Ice Road Trucking with NRT

NRT Ice Roads

Winter is nearly over and Northern Resource Trucking enjoyed another good season of Ice Road Trucking.

This time of year at NRT is always busy. Steady runs into the uranium mines keep the regular fleet running steady. When the mills are in operation, the mines tend to be busy with all their usual bulk and freight orders. Propane trucks are going full tilt to keep up with cold-weather demands, too.

On top of this, icy weather means icy roads—the ice road for SSR Mining Inc.’s Seabee Gold Operation in particular. Because of Seabee’s remote location, supplies must be flown in during spring, summer, and fall months, which is very expensive. So the mine tries to get in as much of its non-perishable supplies during the winter ice road season to save costs. That means NRT’s ice road dispatchers and drivers are working full tilt to get those loads organized and delivered on time!

The ice road is such a staple of the season with NRT that it is easy to take for granted. But there’s a lot of work that goes on behind the scenes to make each season safe and successful.
“First, SSR Mining sends someone out on a Skidoo to plot the road’s course,” NRT President Dave McIlmoyl explains. “When the ice is thick enough to support the weight of their Snow Cats they blade the snow off the ice to make the road one hundred feet wide.”

Removing the snow actually helps the ice build faster and stronger. Thick snow creates a blanket of insulation that slows the freezing process and can result in softer ice. Once the ice is exposed, the cold is better able to penetrate and the road hardens up. When the ice is thick enough, plow trucks and graders maintain the road. This traffic actually helps to build the ice, too.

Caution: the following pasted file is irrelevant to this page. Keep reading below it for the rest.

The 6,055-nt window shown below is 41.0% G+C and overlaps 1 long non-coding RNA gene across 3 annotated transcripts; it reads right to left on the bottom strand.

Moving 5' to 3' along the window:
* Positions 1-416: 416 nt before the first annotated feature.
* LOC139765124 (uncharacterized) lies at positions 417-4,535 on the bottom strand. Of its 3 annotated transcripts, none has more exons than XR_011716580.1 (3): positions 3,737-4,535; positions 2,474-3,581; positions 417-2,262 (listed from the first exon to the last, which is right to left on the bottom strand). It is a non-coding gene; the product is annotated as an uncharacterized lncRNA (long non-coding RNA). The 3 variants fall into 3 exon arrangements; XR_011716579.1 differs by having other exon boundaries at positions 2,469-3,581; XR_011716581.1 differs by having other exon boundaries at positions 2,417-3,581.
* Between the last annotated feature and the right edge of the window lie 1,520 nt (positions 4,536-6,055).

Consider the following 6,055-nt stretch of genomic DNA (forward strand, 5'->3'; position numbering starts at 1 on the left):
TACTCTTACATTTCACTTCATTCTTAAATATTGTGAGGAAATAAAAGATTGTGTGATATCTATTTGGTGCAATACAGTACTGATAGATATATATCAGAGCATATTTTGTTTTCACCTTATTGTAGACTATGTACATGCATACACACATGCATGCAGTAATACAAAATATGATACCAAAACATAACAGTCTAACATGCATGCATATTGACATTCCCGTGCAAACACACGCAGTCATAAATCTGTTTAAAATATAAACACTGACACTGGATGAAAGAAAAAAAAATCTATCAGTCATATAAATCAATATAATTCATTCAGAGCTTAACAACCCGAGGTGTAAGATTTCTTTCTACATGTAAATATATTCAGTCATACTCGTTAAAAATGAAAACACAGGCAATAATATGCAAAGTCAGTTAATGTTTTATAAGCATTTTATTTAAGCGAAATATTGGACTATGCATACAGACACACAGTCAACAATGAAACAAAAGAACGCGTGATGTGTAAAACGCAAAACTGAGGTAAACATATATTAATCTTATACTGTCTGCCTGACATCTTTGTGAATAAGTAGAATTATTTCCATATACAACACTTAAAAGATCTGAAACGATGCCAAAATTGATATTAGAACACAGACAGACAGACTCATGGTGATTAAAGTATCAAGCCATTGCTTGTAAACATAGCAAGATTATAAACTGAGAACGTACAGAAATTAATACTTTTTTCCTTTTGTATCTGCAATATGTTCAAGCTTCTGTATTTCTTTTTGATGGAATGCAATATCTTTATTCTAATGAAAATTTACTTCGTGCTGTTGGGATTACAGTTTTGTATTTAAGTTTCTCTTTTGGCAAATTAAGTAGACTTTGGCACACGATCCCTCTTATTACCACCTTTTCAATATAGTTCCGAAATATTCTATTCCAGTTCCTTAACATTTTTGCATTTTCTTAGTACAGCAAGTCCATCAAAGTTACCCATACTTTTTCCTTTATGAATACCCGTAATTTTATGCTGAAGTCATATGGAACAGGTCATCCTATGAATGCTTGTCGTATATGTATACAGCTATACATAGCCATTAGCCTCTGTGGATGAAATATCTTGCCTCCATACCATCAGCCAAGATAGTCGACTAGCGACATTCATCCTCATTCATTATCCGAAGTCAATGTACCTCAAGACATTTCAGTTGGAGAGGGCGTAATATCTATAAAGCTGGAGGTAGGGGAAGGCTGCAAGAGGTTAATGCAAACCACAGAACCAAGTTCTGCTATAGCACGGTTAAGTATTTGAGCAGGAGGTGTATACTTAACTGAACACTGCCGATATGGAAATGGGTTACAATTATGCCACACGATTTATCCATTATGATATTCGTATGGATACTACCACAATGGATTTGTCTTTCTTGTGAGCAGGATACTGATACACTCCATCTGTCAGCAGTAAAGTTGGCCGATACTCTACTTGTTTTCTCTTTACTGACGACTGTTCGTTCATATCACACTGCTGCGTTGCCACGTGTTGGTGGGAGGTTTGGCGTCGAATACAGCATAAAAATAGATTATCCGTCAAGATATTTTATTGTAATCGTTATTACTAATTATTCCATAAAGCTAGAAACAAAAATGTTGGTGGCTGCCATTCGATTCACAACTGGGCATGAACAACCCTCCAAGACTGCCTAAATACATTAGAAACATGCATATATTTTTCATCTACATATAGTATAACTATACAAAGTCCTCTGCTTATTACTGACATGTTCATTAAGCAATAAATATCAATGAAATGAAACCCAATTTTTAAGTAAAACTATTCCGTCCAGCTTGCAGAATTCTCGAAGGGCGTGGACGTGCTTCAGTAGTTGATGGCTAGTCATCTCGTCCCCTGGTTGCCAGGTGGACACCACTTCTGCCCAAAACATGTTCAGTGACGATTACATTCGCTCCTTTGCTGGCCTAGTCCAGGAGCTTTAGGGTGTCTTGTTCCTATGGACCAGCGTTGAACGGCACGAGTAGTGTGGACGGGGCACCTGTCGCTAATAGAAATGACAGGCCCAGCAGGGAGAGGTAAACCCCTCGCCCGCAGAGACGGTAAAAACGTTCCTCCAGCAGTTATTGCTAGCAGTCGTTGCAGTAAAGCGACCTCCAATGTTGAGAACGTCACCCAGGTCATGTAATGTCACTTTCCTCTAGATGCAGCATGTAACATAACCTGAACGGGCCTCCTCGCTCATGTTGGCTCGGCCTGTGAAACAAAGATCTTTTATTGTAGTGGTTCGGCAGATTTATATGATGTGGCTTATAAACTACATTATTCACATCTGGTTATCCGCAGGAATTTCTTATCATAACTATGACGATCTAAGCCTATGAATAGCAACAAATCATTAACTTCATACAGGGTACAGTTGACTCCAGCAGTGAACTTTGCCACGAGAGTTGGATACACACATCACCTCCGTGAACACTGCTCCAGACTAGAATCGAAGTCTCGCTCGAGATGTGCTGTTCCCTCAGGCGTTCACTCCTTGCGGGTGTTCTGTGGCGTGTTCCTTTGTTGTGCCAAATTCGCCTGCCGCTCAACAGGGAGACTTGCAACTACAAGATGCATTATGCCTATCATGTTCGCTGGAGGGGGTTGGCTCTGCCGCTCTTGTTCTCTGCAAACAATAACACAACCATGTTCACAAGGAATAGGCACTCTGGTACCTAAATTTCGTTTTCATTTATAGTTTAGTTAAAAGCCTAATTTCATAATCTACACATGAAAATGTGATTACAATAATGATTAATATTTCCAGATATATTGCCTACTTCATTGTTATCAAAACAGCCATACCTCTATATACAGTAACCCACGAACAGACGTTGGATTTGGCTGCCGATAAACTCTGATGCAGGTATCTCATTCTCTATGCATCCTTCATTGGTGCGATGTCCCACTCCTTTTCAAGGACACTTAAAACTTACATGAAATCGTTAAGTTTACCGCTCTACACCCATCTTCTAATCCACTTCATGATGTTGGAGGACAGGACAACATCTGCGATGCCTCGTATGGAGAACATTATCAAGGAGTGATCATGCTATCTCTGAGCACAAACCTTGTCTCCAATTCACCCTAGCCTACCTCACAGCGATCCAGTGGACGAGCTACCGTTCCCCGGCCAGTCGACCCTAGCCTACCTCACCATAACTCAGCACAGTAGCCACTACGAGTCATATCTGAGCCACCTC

NRT measures the ice thickness and determines when it is safe to put their trucks on the road. Although the road into Seabee is a private road, SSR Mining and NRT follow the same system as provincial and territorial governments of Saskatchewan and the Northwest Territories to determine the thickness of the ice. Thirty inches of clear, blue ice is required to haul a maximum of 80,000 lbs of gross vehicle weight.

In past years, NRT sent a half-ton truck, two men, and a chainsaw out to do plunge cut testing in the middle and outer edges of the road. These cuts were made every 500 meters. This would be done multiple times so that every 100 meters of the road was tested by the end of the season.

This year, NRT has invested in a new ground penetrating radar system. The radar system is housed inside a plastic toboggan that can be pulled behind a Skidoo or pick-up truck. It sends a beam straight down which bounces back when it hits the water. This information is sent via Bluetooth to an industrial strength tablet computer designed to operate in extreme conditions. If the radar system detects any variations in the ice thickness, a manual plunge test is conducted with the chainsaw in order to verify the results.

These radar systems—built and designed by Sensors & Software Inc. in Mississauga, Ontario—are used around the world including ice roads in northern Europe and Russia as well as in northern Saskatchewan and the Northwest Territories.

The 2020 ice road season began on February 7th, starting with loads of 60,000 lbs (gross vehicle weights) on 28 inches of ice. After one week of lighter loads, the ice has thickened enough to allow for fully loaded trucks to start crossing. Some years the ice has been ready in early January, but this doesn’t translate into a longer season.

“Our experience has been that the earlier you start, the earlier the road goes out,” McIlmoyl says. “The later you start, the later the road goes out. For some reason, the ice only seems to last six to eight weeks.”